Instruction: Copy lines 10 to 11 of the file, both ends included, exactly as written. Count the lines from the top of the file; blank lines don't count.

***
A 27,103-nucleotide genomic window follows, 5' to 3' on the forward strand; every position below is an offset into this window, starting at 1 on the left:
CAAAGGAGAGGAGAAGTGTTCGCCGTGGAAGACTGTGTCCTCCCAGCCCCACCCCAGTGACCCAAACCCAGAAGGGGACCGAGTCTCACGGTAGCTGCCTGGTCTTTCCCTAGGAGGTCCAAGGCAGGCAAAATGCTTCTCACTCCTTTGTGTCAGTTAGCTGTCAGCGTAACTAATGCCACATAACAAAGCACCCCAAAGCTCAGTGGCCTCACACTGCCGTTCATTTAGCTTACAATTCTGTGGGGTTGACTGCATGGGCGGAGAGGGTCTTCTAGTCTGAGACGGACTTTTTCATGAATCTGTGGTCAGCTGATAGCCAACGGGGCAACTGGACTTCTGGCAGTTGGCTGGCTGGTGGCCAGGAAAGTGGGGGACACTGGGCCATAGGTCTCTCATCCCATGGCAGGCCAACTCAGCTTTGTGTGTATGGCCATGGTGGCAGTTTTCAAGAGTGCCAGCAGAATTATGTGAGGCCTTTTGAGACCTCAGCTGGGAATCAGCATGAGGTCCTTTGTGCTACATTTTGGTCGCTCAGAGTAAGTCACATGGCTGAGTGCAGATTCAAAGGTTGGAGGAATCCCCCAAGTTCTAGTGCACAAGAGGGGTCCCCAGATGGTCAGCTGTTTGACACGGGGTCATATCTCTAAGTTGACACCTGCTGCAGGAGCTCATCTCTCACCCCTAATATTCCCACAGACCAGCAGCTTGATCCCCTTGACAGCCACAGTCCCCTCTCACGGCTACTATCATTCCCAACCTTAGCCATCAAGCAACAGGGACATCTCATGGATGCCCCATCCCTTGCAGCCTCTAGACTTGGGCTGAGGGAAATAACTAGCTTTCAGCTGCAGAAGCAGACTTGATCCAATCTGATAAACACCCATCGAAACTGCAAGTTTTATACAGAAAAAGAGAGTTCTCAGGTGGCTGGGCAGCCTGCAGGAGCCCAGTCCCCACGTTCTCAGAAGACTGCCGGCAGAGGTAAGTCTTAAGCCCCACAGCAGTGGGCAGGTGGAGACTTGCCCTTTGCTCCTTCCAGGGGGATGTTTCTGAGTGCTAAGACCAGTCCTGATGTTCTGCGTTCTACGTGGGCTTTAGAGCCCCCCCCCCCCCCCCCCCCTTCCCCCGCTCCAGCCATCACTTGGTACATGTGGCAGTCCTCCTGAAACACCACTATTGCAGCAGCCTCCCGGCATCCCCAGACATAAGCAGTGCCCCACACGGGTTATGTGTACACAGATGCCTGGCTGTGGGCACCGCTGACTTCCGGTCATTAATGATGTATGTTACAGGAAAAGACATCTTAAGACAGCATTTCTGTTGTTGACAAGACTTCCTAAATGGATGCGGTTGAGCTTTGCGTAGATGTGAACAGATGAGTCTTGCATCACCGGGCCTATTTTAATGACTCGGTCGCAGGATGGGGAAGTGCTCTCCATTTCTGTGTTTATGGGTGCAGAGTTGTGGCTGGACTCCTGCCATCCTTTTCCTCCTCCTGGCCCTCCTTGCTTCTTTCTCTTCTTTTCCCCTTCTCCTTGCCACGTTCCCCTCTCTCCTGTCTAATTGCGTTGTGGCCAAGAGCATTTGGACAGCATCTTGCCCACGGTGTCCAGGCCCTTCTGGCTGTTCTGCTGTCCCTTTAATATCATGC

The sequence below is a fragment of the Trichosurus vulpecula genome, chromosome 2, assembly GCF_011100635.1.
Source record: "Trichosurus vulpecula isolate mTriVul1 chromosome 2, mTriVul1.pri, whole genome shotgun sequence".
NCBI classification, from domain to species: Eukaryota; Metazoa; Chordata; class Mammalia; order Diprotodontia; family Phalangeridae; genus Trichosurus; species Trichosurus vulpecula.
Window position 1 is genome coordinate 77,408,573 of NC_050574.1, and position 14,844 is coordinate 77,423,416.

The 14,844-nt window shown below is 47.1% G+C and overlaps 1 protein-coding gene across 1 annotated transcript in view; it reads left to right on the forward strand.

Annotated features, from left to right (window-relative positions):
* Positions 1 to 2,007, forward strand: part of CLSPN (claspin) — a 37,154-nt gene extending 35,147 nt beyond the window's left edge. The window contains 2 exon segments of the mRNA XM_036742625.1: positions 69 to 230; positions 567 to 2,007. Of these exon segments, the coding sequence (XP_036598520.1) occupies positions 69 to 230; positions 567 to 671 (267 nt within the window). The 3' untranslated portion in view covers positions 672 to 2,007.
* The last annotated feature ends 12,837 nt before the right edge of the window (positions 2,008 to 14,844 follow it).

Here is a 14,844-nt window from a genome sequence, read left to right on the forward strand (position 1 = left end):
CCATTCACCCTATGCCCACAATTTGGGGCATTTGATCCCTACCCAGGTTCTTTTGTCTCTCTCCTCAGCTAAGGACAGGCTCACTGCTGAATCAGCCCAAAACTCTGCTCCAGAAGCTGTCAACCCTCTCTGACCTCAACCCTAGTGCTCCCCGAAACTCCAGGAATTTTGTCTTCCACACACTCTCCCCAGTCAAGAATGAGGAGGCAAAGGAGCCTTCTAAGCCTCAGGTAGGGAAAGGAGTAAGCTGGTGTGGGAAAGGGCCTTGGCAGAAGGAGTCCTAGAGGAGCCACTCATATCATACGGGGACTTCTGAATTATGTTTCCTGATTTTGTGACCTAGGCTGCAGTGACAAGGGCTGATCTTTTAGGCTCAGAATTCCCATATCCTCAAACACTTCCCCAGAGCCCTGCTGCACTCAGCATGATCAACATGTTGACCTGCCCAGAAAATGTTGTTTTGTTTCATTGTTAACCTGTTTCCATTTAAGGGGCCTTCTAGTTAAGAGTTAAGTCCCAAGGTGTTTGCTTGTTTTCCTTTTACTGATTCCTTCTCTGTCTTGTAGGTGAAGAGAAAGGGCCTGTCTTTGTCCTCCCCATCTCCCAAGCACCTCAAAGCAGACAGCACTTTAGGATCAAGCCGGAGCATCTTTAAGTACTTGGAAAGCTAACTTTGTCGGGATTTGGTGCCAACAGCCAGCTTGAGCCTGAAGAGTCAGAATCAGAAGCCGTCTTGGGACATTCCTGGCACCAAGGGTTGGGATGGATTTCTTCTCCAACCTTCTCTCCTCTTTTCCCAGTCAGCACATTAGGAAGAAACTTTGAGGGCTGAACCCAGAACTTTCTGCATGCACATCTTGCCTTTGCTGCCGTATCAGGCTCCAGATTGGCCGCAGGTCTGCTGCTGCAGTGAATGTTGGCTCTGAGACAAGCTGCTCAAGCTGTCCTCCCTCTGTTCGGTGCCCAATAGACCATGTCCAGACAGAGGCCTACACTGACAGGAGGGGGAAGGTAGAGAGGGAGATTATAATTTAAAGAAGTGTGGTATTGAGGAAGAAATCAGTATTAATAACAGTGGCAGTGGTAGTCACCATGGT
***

* The last annotated feature ends 12,837 nt before the right edge of the window (positions 2,008 to 14,844 follow it).

Here is a 14,844-nt window from a genome sequence, read left to right on the forward strand (position 1 = left end):